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For Ty Law and Darrelle Revis, a Neighborhood Play


Picture a small, proud town where everybody knows everybody and folks gather to talk about the favorite sons who've left the neighborhood but have never really left and what they all may be up to next.

As far as the NFL is concerned, there are lots of those towns. One of them is Aliquippa, Pa.

"We talked about this situation all the time at home," Ty Law said of being reunited with his hometown protégé, Darrelle Revis, as cornerbacks on the Jets last week. "We'd get the family together at my mom's house, everybody'd come over in your yard and have big barbecues, and people would say, 'Imagine you and Darrelle playing on the same team.'

"You would never think it's going to happen, but it's here."

"After the game," Revis recalled about the warm moments after the cool 34-31 overtime win over the Patriots, "we had a couple of people from Aliquippa at the game and we talked to them. One of them, his name is 'Book' — he's a cousin of one of my cousins, one of Ty's best friends. They were excited as well to see two guys from the same hometown playing out there."

The NFL being a clearinghouse for such sudden coincidences and destinies, Law, the wily old vet, and Revis, the competitive "youngster," working side by side for the first time isn't unique.

"You never know," Revis said. "If Brett Favre comes walking in here one day, anybody can."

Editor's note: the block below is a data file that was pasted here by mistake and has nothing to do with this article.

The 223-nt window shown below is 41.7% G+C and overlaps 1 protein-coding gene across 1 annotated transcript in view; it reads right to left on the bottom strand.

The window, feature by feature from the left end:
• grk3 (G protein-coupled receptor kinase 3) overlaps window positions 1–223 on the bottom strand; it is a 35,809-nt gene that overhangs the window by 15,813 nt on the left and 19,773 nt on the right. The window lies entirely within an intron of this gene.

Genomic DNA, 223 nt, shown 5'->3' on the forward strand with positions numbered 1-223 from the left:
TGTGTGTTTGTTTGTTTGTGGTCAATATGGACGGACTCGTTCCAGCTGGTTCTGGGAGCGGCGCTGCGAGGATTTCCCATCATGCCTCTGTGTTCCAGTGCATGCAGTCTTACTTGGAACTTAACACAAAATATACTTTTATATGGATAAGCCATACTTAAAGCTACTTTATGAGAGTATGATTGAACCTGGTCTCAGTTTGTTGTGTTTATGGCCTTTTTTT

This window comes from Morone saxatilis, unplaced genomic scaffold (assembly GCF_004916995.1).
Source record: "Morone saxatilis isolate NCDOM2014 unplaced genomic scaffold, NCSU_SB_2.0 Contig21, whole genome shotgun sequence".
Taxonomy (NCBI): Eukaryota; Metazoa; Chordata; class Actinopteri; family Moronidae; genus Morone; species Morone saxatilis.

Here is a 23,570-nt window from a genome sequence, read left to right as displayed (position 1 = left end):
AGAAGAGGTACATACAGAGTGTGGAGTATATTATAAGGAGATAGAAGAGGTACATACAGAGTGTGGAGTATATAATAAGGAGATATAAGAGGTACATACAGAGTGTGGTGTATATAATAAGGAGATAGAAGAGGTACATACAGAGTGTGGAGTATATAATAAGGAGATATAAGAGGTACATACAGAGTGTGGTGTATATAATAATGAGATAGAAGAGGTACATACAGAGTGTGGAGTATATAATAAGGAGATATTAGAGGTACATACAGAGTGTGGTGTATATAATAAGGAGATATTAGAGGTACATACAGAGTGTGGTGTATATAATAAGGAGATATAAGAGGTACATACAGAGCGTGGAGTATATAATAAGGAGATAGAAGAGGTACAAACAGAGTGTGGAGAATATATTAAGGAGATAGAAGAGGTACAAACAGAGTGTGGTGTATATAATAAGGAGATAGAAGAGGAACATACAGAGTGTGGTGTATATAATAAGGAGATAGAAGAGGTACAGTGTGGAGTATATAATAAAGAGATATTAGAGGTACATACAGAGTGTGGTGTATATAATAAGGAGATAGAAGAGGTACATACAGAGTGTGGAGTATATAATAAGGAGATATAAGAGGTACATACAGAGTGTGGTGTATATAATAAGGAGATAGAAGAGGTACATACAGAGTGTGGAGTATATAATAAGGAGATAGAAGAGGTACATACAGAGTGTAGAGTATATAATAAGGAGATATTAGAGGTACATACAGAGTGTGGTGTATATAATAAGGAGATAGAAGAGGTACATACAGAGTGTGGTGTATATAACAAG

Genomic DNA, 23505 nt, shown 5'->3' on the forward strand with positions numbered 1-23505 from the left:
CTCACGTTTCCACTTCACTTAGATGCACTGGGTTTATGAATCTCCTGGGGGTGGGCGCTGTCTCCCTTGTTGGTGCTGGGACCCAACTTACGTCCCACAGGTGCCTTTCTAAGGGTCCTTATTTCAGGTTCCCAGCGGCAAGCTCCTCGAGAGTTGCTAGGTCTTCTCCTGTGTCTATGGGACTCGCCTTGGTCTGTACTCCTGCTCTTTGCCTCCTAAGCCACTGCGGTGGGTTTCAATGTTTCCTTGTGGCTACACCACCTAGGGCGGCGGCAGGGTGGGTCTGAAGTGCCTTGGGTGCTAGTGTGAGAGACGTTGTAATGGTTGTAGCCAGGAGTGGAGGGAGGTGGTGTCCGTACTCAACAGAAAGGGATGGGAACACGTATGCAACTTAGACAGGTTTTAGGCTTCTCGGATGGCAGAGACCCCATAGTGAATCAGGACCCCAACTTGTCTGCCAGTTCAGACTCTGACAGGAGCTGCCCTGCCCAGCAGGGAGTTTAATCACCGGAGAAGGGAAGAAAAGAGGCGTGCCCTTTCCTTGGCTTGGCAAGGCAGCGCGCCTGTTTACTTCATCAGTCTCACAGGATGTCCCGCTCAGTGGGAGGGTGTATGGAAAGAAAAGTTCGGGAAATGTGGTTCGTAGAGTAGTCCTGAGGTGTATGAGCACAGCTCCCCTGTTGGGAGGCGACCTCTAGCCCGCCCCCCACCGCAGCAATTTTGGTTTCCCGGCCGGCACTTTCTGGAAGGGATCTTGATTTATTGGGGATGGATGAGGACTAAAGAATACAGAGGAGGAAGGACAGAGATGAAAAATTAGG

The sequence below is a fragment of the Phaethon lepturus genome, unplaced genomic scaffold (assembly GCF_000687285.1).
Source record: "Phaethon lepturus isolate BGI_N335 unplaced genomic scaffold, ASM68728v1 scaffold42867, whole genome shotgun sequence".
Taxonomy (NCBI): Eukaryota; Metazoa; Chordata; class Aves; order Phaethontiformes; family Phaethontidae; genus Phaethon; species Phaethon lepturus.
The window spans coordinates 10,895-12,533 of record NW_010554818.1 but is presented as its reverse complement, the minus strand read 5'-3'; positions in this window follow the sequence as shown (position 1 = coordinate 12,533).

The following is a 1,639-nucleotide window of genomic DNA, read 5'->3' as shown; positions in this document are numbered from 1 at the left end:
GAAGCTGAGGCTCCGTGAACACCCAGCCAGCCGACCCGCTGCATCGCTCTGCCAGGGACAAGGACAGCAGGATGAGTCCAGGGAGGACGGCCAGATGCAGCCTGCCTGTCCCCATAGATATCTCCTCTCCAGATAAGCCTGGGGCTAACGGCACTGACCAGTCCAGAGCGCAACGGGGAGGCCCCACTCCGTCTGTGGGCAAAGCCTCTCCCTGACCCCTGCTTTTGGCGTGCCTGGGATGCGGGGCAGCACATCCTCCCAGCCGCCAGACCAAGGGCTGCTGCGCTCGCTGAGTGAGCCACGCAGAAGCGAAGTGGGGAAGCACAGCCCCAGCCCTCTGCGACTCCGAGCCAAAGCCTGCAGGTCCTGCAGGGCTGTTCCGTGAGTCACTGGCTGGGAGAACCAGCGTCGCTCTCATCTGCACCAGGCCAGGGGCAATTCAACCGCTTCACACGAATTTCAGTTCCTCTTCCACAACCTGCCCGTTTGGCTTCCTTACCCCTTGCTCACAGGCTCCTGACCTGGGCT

But it's a great story just the same. By head coach Eric Mangini's count, the two played together 57 of the Patriots' 79 plays, since that's how many Law was in on while Revis played the whole game, usually keeping tabs on Wes Welker in the slot. That's a full NFL game's worth of reps.

What could possibly top that? Perhaps the two old "Quips" starting opposite each other on the Jets' corners in a game this season.

Law was asked if he might even start as soon as Sunday's game at Tennessee.

"There's a pretty good chance," he said with a sly smile. "Whatever the case is, whatever my role is, I'm going to do the best I can."

"He's Going to Be the Next One"

Law, who came in from the cold to join the Jets for their abbreviated week of work before Thursday's game in Foxboro, Mass., went through his first full practice in 11 months or so on Wednesday and admitted afterward he spent some time in the cold tub and some more time in the hot tub.

"I'm still trying to recover a little bit. It's taking a little bit longer, getting thrown out there for that many plays," he said. "But I feel pretty good. I'm still trying to catch up. I'm learning this system and everything on the fly as far as the terminology and things like that."

But despite the mental and physical stress the 34-year-old must be feeling this week, the gift of gab learned in those Aliquippa back yards and bleacher seats shows no sign of fatigue. That's especially apparent when Law is asked about the 23-year-old Revis, now no longer cities but rather lockers away.